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Celery seed is the seed of plant closely related to celery, cultivated specifically for its aromatic, flavorful seeds. It can be found as an ingredient in spice mixes all over the world and is also available plain in whole and ground form. Like other plants in the Apiaceae family, celery seed has a strong celery like flavor and aroma, with a faint hint of spiciness. Most grocers stock it, and it can also be ordered online, although consumers who plan to eat it should make sure to order the food-grade product.
India, China, and France all cultivate celery seed, which appears to have originated in the Middle East. The small, brown, crescent shaped seeds are often included in pickling mixes or added to dressings, soups, breads, and a wide assortment of other foods. They add the unique flavor of celery to foods without the bulk or the undesired crunch of the vegetable. In many cases, it is used whole so that the seeds explode in the mouth when they are bitten into, creating a burst of flavorful volatile oils.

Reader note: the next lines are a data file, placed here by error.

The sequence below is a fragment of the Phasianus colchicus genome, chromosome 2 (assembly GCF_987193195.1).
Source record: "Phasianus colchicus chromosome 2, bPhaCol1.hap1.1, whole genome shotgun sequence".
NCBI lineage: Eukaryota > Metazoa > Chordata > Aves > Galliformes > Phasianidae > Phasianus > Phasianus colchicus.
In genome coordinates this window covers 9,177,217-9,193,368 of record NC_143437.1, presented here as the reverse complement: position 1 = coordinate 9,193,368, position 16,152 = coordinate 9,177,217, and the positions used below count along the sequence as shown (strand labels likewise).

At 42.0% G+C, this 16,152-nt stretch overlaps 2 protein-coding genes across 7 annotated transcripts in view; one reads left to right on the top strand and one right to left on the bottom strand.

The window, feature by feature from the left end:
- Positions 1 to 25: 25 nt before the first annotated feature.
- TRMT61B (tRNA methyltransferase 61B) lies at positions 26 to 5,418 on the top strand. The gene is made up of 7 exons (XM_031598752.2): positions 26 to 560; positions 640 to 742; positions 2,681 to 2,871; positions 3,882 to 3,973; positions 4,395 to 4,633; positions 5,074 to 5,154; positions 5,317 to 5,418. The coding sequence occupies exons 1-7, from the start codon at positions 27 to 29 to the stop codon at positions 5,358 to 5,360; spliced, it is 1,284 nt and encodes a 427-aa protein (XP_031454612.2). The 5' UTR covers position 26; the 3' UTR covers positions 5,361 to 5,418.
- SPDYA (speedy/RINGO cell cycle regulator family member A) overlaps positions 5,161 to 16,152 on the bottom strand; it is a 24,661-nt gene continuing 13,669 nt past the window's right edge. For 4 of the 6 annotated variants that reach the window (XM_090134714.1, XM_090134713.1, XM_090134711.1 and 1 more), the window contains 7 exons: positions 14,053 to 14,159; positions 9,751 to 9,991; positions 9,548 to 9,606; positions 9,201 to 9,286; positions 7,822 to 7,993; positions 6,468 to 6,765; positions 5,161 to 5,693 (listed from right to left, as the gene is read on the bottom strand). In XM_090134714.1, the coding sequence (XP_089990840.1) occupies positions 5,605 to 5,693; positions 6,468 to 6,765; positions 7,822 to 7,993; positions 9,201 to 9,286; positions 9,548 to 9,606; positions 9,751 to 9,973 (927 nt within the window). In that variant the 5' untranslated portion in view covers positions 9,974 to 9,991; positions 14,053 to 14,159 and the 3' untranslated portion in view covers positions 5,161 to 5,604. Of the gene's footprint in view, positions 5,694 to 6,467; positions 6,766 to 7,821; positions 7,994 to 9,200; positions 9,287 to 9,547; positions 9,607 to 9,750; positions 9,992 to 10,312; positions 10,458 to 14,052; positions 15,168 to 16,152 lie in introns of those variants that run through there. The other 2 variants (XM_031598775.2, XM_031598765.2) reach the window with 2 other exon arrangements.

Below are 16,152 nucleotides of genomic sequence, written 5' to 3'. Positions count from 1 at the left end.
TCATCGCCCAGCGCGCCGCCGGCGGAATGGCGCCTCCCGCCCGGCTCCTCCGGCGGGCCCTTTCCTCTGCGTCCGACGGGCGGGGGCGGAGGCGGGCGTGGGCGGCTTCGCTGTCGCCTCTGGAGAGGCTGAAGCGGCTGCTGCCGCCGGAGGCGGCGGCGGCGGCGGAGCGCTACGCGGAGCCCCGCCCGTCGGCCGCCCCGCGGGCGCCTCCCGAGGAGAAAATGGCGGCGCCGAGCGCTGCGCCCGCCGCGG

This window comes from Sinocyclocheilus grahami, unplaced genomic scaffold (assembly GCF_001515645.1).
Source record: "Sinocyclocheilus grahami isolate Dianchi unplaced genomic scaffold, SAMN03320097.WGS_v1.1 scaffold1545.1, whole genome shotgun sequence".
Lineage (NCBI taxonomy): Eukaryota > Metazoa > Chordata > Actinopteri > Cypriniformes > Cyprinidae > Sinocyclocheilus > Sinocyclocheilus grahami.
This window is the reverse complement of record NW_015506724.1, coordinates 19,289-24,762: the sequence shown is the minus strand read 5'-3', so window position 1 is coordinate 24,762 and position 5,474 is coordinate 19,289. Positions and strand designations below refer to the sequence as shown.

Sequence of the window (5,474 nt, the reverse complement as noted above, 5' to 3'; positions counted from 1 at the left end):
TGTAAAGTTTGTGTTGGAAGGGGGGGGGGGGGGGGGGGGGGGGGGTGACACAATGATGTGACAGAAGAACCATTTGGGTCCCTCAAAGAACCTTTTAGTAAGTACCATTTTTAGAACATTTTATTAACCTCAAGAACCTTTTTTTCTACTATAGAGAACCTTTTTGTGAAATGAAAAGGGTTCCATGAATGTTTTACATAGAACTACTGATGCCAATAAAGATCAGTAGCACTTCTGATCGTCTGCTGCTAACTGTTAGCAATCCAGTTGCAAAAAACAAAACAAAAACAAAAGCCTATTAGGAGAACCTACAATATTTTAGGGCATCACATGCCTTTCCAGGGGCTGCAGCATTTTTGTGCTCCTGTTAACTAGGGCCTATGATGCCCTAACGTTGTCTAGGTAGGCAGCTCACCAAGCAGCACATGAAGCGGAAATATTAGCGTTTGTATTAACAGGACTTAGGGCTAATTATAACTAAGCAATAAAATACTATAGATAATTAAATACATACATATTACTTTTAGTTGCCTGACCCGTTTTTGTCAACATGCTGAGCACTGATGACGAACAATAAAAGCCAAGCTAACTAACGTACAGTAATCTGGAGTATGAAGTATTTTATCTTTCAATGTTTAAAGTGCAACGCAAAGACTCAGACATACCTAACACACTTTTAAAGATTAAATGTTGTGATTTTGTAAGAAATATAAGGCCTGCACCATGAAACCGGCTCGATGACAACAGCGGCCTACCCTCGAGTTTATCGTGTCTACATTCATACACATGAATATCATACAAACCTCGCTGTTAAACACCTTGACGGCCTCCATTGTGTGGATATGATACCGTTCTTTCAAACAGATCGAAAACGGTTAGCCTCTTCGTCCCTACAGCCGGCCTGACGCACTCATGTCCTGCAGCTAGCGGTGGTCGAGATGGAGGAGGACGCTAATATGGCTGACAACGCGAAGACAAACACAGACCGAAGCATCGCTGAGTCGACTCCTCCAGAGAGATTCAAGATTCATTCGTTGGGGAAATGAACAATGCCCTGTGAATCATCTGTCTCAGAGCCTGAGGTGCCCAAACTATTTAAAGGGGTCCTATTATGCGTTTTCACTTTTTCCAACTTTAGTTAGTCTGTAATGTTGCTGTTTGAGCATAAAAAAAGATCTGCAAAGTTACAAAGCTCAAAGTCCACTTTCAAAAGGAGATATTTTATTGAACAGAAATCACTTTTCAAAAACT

Ground celery seed is used in things like celery salt and other spice mixes. French cuisine often incorporates this spice, as does Cajun cuisine. The ground seed is also available on its own, so that cooks can make their own spice mixes. Like other spices, the ground or whole seeds should be kept in a cool dry place and used within six months for the best flavor. Ideally, cooks should purchase whole seeds, grinding them as needed.
It is possible to grow celery seed at home, in any place where celery will grow. Like celery, it requires a long, cool growing season, with partial sun exposure. The plant is not frost tolerant, and it prefers moist, potassium-rich soil. It also requires periodic fertilization, in the form of compost or manure, along with well drained soil.
These seeds look a lot like cumin seeds, so they can be easily confused. Cooks can avoid mixing them up by become familiar with the scent of both spices, and their slightly different shapes. In addition, labeling spices clearly is always a good idea. Spice labels should include the date that the spice was purchased, so that the cook knows when it may no longer be good.